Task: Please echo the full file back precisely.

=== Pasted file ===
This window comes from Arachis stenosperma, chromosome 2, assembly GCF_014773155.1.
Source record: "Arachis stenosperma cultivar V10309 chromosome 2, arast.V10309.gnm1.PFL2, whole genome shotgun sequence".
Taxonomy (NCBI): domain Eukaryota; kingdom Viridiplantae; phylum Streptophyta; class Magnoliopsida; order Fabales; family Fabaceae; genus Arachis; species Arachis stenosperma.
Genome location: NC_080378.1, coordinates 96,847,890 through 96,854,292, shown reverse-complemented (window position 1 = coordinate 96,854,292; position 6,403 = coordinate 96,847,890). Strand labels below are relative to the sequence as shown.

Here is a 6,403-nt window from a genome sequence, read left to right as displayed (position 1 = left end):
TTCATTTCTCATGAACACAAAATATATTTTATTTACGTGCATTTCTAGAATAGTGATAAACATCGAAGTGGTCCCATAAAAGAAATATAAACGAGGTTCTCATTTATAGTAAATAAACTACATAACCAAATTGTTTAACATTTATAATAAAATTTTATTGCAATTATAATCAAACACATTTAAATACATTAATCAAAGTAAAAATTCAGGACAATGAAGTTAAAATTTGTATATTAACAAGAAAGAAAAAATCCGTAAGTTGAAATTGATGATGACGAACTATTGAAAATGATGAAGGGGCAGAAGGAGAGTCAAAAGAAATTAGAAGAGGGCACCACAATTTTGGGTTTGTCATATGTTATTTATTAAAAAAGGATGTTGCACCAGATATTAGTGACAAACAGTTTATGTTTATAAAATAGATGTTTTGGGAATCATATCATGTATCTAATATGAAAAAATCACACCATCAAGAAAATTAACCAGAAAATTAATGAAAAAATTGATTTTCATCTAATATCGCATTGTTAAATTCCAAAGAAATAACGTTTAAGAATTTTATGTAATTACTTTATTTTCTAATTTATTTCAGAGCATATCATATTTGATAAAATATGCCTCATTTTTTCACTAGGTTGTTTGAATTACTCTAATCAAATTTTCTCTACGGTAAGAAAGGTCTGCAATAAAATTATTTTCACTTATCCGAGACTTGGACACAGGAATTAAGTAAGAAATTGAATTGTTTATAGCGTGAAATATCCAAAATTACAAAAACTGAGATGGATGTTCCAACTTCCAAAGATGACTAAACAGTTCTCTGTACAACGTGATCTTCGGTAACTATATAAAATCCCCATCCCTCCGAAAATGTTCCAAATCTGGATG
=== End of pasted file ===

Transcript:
This window comes from Arachis stenosperma, chromosome 2, assembly GCF_014773155.1.
Source record: "Arachis stenosperma cultivar V10309 chromosome 2, arast.V10309.gnm1.PFL2, whole genome shotgun sequence".
Taxonomy (NCBI): domain Eukaryota; kingdom Viridiplantae; phylum Streptophyta; class Magnoliopsida; order Fabales; family Fabaceae; genus Arachis; species Arachis stenosperma.
Genome location: NC_080378.1, coordinates 96,847,890 through 96,854,292, shown reverse-complemented (window position 1 = coordinate 96,854,292; position 6,403 = coordinate 96,847,890). Strand labels below are relative to the sequence as shown.

Here is a 6,403-nt window from a genome sequence, read left to right as displayed (position 1 = left end):
TTCATTTCTCATGAACACAAAATATATTTTATTTACGTGCATTTCTAGAATAGTGATAAACATCGAAGTGGTCCCATAAAAGAAATATAAACGAGGTTCTCATTTATAGTAAATAAACTACATAACCAAATTGTTTAACATTTATAATAAAATTTTATTGCAATTATAATCAAACACATTTAAATACATTAATCAAAGTAAAAATTCAGGACAATGAAGTTAAAATTTGTATATTAACAAGAAAGAAAAAATCCGTAAGTTGAAATTGATGATGACGAACTATTGAAAATGATGAAGGGGCAGAAGGAGAGTCAAAAGAAATTAGAAGAGGGCACCACAATTTTGGGTTTGTCATATGTTATTTATTAAAAAAGGATGTTGCACCAGATATTAGTGACAAACAGTTTATGTTTATAAAATAGATGTTTTGGGAATCATATCATGTATCTAATATGAAAAAATCACACCATCAAGAAAATTAACCAGAAAATTAATGAAAAAATTGATTTTCATCTAATATCGCATTGTTAAATTCCAAAGAAATAACGTTTAAGAATTTTATGTAATTACTTTATTTTCTAATTTATTTCAGAGCATATCATATTTGATAAAATATGCCTCATTTTTTCACTAGGTTGTTTGAATTACTCTAATCAAATTTTCTCTACGGTAAGAAAGGTCTGCAATAAAATTATTTTCACTTATCCGAGACTTGGACACAGGAATTAAGTAAGAAATTGAATTGTTTATAGCGTGAAATATCCAAAATTACAAAAACTGAGATGGATGTTCCAACTTCCAAAGATGACTAAACAGTTCTCTGTACAACGTGATCTTCGGTAACTATATAAAATCCCCATCCCTCCGAAAATGTTCCAAATCTGGATG